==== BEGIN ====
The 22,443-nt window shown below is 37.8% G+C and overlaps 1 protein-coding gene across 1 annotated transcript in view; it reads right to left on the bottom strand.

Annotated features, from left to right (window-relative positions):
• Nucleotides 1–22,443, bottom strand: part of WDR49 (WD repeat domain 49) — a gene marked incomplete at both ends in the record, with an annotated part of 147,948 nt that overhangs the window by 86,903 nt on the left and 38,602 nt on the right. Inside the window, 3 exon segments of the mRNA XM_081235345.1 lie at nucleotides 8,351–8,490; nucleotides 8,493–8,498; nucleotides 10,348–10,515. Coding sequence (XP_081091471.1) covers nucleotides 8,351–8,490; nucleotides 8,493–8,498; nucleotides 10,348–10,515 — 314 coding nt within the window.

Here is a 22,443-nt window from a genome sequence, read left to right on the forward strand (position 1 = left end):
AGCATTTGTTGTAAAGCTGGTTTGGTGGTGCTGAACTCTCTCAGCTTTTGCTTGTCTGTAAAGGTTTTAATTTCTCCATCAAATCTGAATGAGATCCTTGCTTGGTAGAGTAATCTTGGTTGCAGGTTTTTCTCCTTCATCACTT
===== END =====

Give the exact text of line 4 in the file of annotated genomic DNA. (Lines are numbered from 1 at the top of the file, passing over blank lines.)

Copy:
Here is a 22,443-nt window from a genome sequence, read left to right on the forward strand (position 1 = left end):